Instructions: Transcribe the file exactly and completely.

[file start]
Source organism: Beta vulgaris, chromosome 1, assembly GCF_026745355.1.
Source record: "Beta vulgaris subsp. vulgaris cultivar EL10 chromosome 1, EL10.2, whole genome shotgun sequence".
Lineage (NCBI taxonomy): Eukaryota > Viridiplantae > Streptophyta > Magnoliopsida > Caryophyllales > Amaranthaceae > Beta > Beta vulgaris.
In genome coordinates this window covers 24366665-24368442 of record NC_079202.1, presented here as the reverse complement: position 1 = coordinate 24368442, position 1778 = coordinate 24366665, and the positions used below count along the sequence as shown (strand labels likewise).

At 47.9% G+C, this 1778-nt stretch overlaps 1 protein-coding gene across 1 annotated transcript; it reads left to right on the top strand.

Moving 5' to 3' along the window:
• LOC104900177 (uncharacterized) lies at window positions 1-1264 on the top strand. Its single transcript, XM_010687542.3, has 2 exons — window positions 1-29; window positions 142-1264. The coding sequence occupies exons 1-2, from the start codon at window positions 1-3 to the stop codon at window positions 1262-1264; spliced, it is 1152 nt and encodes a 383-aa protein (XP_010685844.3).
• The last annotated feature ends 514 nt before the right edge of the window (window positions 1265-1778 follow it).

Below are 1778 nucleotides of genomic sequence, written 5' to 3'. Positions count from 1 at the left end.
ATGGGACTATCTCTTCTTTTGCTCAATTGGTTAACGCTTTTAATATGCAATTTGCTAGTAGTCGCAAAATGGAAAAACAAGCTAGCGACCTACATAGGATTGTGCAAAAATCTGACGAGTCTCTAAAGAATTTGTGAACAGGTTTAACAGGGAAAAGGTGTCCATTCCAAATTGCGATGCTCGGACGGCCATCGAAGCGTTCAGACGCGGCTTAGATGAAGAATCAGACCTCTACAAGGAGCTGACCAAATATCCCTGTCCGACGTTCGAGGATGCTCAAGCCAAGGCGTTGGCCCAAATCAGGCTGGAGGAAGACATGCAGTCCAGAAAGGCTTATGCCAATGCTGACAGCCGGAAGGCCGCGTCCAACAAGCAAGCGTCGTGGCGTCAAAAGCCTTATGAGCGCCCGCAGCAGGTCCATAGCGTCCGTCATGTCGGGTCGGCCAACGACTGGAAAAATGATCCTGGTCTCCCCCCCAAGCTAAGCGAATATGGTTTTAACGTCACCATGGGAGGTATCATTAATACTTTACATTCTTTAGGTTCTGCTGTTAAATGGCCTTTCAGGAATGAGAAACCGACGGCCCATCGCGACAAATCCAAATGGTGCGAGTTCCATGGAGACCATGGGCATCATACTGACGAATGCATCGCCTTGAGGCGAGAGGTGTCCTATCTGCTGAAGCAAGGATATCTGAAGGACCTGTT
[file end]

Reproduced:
Source organism: Beta vulgaris, chromosome 1, assembly GCF_026745355.1.
Source record: "Beta vulgaris subsp. vulgaris cultivar EL10 chromosome 1, EL10.2, whole genome shotgun sequence".
Lineage (NCBI taxonomy): Eukaryota > Viridiplantae > Streptophyta > Magnoliopsida > Caryophyllales > Amaranthaceae > Beta > Beta vulgaris.
In genome coordinates this window covers 24366665-24368442 of record NC_079202.1, presented here as the reverse complement: position 1 = coordinate 24368442, position 1778 = coordinate 24366665, and the positions used below count along the sequence as shown (strand labels likewise).

At 47.9% G+C, this 1778-nt stretch overlaps 1 protein-coding gene across 1 annotated transcript; it reads left to right on the top strand.

Moving 5' to 3' along the window:
• LOC104900177 (uncharacterized) lies at window positions 1-1264 on the top strand. Its single transcript, XM_010687542.3, has 2 exons — window positions 1-29; window positions 142-1264. The coding sequence occupies exons 1-2, from the start codon at window positions 1-3 to the stop codon at window positions 1262-1264; spliced, it is 1152 nt and encodes a 383-aa protein (XP_010685844.3).
• The last annotated feature ends 514 nt before the right edge of the window (window positions 1265-1778 follow it).

Below are 1778 nucleotides of genomic sequence, written 5' to 3'. Positions count from 1 at the left end.
ATGGGACTATCTCTTCTTTTGCTCAATTGGTTAACGCTTTTAATATGCAATTTGCTAGTAGTCGCAAAATGGAAAAACAAGCTAGCGACCTACATAGGATTGTGCAAAAATCTGACGAGTCTCTAAAGAATTTGTGAACAGGTTTAACAGGGAAAAGGTGTCCATTCCAAATTGCGATGCTCGGACGGCCATCGAAGCGTTCAGACGCGGCTTAGATGAAGAATCAGACCTCTACAAGGAGCTGACCAAATATCCCTGTCCGACGTTCGAGGATGCTCAAGCCAAGGCGTTGGCCCAAATCAGGCTGGAGGAAGACATGCAGTCCAGAAAGGCTTATGCCAATGCTGACAGCCGGAAGGCCGCGTCCAACAAGCAAGCGTCGTGGCGTCAAAAGCCTTATGAGCGCCCGCAGCAGGTCCATAGCGTCCGTCATGTCGGGTCGGCCAACGACTGGAAAAATGATCCTGGTCTCCCCCCCAAGCTAAGCGAATATGGTTTTAACGTCACCATGGGAGGTATCATTAATACTTTACATTCTTTAGGTTCTGCTGTTAAATGGCCTTTCAGGAATGAGAAACCGACGGCCCATCGCGACAAATCCAAATGGTGCGAGTTCCATGGAGACCATGGGCATCATACTGACGAATGCATCGCCTTGAGGCGAGAGGTGTCCTATCTGCTGAAGCAAGGATATCTGAAGGACCTGTT